The CFA Institute’s standard will and should overlap with SFDR, for example, as Europe has gone the furthest in specifying the type and nature of disclosures that need be made to support the sustainability credentials of investment products. “In other jurisdictions, there is none,” he notes.
Inevitably, situations will arise in which local regulations require certain disclosures not covered by the standard, and vice versa. “That’s OK,” says Fidler. “The goal is always to work toward greater harmonisation, because that’s how markets work most efficiently. There will always be issues where different jurisdictions value different things. There’s space in the world to operate in harmony, even if there are differences.”
Simplifying due diligence
Fidler says the experience of the asset owner looking to select from the roster of sustainable investment products is currently more difficult than it should be. “There is a lot of variation in the extent and nature of disclosures (by asset managers on ESG products). Even if you know what you want, it’s frustrating trying to get information and evaluate it on a level playing field. We’re looking to make it easier for the asset owner to do that comparison and have greater confidence that what they’re investing in really does align with their investment policy statement.”
Due diligence questionnaires from investors can today run to more than 100 questions, he notes. Further, similar questions can be asked in vastly different ways, potentially eliciting slightly different responses. The resulting process is time–consuming for the asset manager and not always illuminating for the asset owner.
“With the standard, we’re trying to take a lot of that information and say: here’s what you describe upfront,” says Fidler. “It is not going to answer every question, but it will offer some more standardisation around the process so that we don’t have to ask so many questions. Through standardisation of disclosure, the information will be out there and can be more easily collected by databases and product platforms.”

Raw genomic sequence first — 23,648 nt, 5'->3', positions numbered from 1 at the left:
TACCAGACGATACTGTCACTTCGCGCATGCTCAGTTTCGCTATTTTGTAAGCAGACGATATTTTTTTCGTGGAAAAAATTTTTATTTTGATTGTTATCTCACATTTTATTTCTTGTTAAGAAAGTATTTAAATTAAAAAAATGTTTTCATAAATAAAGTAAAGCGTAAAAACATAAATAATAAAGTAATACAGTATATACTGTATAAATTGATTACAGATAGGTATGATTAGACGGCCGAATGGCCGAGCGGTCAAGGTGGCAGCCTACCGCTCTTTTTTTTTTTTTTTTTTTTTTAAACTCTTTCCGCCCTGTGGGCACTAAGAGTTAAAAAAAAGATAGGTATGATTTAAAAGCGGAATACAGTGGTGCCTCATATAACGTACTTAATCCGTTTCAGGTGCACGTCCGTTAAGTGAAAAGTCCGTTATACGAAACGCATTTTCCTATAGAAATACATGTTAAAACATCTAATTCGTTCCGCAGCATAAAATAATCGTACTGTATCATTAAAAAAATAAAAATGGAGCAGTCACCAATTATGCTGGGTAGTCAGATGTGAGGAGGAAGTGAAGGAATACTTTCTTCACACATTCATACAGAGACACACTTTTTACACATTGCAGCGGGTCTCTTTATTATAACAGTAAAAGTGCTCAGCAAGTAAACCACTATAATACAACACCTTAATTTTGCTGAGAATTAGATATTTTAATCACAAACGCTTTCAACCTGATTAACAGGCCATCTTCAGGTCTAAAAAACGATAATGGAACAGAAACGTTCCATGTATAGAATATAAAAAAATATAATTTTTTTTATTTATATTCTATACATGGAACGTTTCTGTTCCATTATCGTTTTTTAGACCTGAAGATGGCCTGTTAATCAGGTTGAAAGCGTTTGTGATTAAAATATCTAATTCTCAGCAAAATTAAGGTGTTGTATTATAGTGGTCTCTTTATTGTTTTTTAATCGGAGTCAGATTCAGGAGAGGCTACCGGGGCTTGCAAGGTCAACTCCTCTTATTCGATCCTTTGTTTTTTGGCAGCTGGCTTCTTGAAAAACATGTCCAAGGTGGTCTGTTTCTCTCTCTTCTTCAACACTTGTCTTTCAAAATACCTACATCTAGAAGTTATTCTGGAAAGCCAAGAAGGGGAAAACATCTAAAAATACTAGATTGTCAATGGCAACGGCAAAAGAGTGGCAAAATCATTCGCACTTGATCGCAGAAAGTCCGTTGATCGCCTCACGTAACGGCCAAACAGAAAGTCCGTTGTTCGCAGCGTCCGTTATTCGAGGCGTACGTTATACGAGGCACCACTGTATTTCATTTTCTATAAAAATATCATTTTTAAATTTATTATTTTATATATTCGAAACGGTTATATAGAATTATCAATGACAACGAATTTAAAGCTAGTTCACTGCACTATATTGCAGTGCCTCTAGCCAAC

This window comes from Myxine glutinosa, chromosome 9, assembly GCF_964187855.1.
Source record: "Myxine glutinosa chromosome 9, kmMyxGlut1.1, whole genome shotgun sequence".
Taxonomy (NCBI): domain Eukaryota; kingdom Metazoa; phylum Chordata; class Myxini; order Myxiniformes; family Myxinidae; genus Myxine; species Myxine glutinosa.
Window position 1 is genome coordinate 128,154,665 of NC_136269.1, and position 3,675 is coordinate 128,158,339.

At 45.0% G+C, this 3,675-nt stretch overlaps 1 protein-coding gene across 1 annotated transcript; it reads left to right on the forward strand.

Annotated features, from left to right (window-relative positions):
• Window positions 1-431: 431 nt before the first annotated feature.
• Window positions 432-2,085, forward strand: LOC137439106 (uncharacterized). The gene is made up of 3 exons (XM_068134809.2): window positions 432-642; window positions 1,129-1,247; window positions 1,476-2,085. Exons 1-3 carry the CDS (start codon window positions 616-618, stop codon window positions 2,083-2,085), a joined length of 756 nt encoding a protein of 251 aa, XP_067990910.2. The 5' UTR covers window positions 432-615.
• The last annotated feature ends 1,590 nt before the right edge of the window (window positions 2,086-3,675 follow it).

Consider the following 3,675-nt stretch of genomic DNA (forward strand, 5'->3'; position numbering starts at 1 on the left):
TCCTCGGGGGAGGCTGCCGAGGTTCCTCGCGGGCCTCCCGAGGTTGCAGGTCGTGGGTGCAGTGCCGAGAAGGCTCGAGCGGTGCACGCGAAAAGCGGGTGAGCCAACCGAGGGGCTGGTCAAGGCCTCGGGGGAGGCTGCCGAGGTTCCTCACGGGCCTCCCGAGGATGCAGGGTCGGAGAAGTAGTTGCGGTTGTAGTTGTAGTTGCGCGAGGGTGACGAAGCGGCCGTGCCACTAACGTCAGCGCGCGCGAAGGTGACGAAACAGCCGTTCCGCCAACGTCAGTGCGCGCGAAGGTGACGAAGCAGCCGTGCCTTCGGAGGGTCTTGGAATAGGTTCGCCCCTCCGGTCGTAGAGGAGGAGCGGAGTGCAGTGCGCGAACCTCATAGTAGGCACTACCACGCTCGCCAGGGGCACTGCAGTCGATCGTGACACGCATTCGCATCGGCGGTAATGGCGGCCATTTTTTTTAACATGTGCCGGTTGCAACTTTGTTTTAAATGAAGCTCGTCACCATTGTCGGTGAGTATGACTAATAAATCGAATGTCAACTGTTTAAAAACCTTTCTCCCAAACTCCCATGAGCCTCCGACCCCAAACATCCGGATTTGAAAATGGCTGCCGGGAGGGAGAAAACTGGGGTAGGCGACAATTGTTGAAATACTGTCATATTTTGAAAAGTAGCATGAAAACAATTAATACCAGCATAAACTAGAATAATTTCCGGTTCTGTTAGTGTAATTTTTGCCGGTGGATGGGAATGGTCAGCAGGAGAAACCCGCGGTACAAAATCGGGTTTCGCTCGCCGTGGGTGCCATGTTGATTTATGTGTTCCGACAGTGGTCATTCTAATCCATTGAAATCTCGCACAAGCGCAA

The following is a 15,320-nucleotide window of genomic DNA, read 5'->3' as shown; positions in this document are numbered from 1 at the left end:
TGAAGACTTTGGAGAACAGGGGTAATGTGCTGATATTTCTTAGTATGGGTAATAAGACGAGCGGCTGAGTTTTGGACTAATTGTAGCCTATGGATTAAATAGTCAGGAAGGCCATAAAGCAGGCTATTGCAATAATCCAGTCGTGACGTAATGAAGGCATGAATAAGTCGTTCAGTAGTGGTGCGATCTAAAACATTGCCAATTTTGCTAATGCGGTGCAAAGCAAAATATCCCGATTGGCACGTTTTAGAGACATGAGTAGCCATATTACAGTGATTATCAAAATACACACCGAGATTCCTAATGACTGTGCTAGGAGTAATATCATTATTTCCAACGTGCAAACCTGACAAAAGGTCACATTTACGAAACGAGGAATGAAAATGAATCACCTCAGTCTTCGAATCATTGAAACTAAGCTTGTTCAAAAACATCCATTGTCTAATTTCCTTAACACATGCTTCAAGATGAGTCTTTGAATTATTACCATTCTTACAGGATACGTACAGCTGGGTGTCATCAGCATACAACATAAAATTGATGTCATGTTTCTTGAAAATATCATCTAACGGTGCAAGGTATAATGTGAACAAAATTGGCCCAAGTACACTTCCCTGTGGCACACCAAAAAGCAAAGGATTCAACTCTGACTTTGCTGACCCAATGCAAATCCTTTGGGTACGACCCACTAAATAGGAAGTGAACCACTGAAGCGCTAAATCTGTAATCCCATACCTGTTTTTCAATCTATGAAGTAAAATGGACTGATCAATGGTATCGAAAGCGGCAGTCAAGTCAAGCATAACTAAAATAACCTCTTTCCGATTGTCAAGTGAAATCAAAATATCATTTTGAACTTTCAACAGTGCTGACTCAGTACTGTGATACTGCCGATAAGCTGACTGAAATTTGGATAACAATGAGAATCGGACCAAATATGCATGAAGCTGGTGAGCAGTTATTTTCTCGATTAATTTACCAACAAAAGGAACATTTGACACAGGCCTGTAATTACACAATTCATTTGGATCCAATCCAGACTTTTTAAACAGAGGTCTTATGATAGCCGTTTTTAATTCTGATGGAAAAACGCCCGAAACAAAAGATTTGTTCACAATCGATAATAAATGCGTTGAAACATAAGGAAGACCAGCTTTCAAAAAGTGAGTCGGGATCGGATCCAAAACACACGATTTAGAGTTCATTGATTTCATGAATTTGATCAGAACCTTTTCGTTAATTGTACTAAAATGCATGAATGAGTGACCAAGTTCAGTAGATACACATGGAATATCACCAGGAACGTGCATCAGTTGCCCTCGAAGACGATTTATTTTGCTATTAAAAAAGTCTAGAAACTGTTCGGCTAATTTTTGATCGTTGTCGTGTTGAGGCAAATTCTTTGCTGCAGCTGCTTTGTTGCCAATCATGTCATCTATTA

Although the standards aim to cut out much of the legwork currently required to assemble and analyse information across competing products, there is a recognition of a variety of needs and circumstances among asset owners. Individual organisations will attach different weights to the design and track record of a particular product, for example.
Fidler also notes that the importance of firm- and fund-level information can differ across investors and circumstances. “If you are an institutional asset owner with a mandate for a bespoke product, you may assess the company first, trusting that they can build a specific product, not unlike picking a builder for a custom house. But that investor, for a different part of their portfolio, might need to buy something off the shelf,” and as such would be more focused on the product than the entity.
Scope of standards
The main body of the planned requirements will focus on the content of fund-level information on sustainability provided to customers. “At this point, we’re really focused on the product’s objectives, constraints, policies and methodologies,” says Fidler.
At first at least, this means concentrating on pre-contractual disclosures, rather than periodic reporting, “Both are really important, but for this first version, we’re not going to bite off more than we can chew. We’re therefore going to focus on the pre-contractual [information], because that really sets the stage.”
Today, investors often find there is a lack of clear distinction between different types of sustainable investment products, which can lead to confusion over the alignment of a fund’s overall objectives and its underlying components.
“Is it appropriate for a fund to have some coal in its portfolio? You’ve got to know what its objectives are. We’re starting with that set of disclosures. Later, there is still the opportunity to establish some standards for ongoing reporting,” Fidler says, suggesting that areas such as proxy voting or engagement could also benefit from some additional standardisation.
Investors often find environmental laggards or underperformers lurking within funds, leading to suspicions of ‘greenwashing’. But while a carbon–intensive heavy emitter might not be suitable for a best-in-class ESG fund, its inclusion would make more sense in the context of funds looking to identify firms in the midst of a turnaround story, about to embark on a transition to lower fossil fuel usage.
“That’s why you can’t look at holdings in isolation,” says Fidler. “You have to compare the holdings against the intention of the strategy. In terms of defining types and categories, it’s never really been our intention to label things. It’s about giving investors assistance in going from their needs to selecting a product.”